A month after the horrific attack in Christchurch, which was live-streamed on Facebook, New Zealand Prime Minister Jacinda Ardern said: “It’s critical that technology platforms like Facebook are not perverted as a tool for terrorism, and instead become part of a global solution to countering extremism.” We wholeheartedly agree.
Neo-Nazi and other far-right material, alongside Islamist and far-left content, spread swiftly on Facebook, with a potential to reach thousand in a matter of hours. Facebook – the third most visited website on the Internet, and the largest social media network in the world – is not alone. Social media platforms have been used by extremists to radicalise others and inspire acts of terrorism across the world. Recent examples from the UK include Darren Osborne, who, after being radicalised online, drove his van into a crowd of worshippers near the Finsbury Park Mosque.
Salman Abedi, who committed the terror attack in the Manchester Arena in May 2017, had been radicalised watching ISIS videos on Twitter. Roshonara Choudhry, who in 2010 attempted to kill Labour MP Stephen Timms, had been radicalised by Al-Quaeda recruiter Anwar al-Awlaki whose lectures she found online. Exposure to online extremism is not the sole cause of radicalisation, but in combination with other risk factors, it can weaponise a latent disposition towards terrorist violence.
Preventing online extremism has become a priority for policy-makers in Europe. Germany was the first to legislate against extremist content in 2018, with its NetzDG Law, and earlier this year the EU has put forward a proposal for a regulation on preventing the dissemination of terrorist content online. In the UK, the Home Office and DCMS have proposed to regulate internet platforms in the online harms white paper, which considers a much wider range of harms than extremism and terrorism, such as bullying, child sexual exploitation and gang-related content.
Given the stakes described above, a crucial design feature of any online counter-extremism technology is the capacity to identify extreme content quickly enough, given the vast amount of data uploaded to the internet. A clear definition can prevent uncertainty and over-blocking, and help ensure content is judged consistently by human moderators, rather than leaving it to individual social media automated platforms to determine what is acceptable when it comes to terrorist content.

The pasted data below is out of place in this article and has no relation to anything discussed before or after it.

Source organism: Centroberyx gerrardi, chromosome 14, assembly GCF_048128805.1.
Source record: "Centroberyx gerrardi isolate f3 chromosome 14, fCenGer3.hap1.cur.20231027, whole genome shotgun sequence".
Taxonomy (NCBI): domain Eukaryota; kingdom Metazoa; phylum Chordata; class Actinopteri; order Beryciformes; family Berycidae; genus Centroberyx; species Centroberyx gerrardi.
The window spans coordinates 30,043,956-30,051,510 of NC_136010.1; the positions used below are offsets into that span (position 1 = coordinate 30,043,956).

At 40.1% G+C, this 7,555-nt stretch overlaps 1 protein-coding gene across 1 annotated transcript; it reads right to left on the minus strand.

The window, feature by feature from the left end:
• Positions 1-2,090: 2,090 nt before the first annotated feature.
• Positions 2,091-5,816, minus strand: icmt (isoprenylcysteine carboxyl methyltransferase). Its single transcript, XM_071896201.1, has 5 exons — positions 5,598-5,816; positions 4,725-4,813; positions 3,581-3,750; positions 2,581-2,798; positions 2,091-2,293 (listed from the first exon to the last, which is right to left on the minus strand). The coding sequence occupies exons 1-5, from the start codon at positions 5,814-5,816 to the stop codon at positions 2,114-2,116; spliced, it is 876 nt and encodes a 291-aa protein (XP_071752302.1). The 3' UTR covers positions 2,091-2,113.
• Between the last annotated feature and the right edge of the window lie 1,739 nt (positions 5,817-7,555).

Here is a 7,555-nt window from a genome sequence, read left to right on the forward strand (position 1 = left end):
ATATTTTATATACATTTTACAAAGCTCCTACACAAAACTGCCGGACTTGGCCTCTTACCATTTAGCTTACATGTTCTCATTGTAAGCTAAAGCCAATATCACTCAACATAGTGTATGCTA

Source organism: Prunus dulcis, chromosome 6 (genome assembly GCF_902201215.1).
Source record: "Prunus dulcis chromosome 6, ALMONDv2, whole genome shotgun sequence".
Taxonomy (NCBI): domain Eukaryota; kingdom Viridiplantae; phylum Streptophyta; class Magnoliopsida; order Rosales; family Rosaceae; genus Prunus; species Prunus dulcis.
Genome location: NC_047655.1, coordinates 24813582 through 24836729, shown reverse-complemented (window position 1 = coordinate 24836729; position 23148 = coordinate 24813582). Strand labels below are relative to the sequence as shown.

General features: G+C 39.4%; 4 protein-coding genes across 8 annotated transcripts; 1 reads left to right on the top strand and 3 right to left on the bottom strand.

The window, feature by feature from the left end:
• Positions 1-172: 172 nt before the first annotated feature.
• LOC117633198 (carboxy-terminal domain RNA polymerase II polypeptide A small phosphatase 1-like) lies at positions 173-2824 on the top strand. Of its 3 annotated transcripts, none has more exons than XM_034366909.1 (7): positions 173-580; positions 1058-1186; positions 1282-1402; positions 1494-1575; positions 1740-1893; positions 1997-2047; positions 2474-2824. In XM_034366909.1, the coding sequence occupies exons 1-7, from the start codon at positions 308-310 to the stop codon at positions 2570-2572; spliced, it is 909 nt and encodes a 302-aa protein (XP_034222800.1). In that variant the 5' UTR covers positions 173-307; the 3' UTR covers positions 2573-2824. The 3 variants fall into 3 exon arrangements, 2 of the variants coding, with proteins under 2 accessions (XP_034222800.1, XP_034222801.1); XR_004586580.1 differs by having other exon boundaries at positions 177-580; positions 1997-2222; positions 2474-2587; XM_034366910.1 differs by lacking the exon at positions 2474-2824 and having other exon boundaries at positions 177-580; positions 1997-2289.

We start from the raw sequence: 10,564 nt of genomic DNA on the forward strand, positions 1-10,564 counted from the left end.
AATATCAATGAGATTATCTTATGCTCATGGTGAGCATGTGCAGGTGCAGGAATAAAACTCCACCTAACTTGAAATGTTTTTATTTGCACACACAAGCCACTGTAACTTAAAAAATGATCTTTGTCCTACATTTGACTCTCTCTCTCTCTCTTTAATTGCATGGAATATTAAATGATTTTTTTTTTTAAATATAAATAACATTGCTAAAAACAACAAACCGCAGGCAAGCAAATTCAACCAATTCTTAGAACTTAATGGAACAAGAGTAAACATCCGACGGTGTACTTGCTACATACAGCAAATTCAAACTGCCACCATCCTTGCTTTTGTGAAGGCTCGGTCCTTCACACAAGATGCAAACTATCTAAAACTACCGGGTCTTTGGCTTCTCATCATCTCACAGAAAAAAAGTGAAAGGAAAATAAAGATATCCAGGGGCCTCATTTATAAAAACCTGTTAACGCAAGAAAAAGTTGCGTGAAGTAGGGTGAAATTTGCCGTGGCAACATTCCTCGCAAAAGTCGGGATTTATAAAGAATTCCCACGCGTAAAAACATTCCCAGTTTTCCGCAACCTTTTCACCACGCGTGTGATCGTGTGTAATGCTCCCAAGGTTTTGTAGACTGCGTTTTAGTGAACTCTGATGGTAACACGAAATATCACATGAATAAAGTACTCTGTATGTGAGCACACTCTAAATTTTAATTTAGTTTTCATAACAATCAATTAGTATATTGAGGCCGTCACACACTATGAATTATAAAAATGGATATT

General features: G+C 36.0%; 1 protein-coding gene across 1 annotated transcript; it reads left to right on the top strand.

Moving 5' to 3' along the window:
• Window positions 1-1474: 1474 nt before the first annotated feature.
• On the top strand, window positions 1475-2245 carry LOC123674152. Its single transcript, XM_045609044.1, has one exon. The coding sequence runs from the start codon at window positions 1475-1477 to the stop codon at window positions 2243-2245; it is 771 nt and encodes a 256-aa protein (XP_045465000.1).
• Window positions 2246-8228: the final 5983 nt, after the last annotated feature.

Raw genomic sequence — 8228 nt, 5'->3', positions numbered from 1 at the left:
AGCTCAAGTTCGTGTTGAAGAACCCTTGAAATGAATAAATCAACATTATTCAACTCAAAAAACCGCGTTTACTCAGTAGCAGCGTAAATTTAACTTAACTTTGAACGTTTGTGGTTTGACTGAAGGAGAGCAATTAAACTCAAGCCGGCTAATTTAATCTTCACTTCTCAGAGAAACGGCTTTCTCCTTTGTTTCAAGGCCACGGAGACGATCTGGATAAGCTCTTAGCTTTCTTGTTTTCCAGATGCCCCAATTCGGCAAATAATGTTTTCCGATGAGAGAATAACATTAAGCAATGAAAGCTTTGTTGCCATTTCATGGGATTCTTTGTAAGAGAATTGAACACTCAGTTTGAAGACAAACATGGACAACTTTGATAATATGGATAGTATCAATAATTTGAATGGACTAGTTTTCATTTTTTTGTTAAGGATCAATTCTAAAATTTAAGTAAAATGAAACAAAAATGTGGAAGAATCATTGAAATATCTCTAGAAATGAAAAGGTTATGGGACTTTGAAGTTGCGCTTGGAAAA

Once human moderators have determined something is extremist content, platforms should use hashing technology to screen out known extremist content at the point of upload. One example of such technology is the Counter Extremism Project’s eGlyph – a tool developed by Hany Farid, a Professor of Computer Science at the University of California, Berkeley and member of the CEP’s advisory board. eGlyph is based on ‘robust hashing’ technology, capable of swiftly comparing uploaded content to a database of known extremist images, videos, and audio files, thereby disrupting the spread of such content. We have made this ground-breaking technology available at no cost to organisations wishing to combat online violent extremism.
Use of these technologies is critical because a video can gather hundreds of views, and spread onto smaller, encrypted platforms — where it will be nearly impossible to find — in a matter of hours. In the past few years, extremists have become increasingly active in encrypted platforms — a process that poses a challenge to law enforcement agencies. The regulator should therefore mandate that end-to-end encryption platforms use specific encryption protocols (i.e. partially- or fully-homomorphic encryption) that allow for the use of hashing technology to detect known extremist content, or deploy hashing technology at the point of transmitting a message. These will allow companies to detect known harmful material, while maintaining users’ privacy.
Most importantly, this legislation needs to be flexible enough to protect vulnerable people as technology changes, while at the same time maintaining free speech, privacy and freedom of expression. This balance is fundamental to the governance of a medium that has undeniably transformed the lives and fortunes of people across the planet denied access to the freedom and empowerment unfettered information can bring. It is important to strike the right balance between safety and rights but it is never simple. While social media regulation should be no different from offline norms, including prohibitions on inciting violence, hate crimes and acts of terrorism, the question of who interprets and regulates what behaviour on transnational platforms remains fraught with difficulty and at risk of illiberal interference.
Clearly then, when considering the international nature of social media platforms and their reach, this should be a multi-national effort. It should also include not only legislation, but education – promoting inclusion, tolerance and the sort of critical thinking skills young people require to navigate the sometimes dangerous and seductive online world. Parliamentarians on all sides should work with social media companies to tackle the lethal threat posed by violent extremism – a challenge that will survive the upheaval of Brexit and beyond.
This weekend, Sir Ivor Roberts will speak at a Labour conference event titled ‘How should Labour approach online extremism?’. Hosted by CEP and LabourList, the panel event will take place on Sunday 22 September, 3.30-4..30pm, in the Buckingham Room, Hilton Brighton Metropole.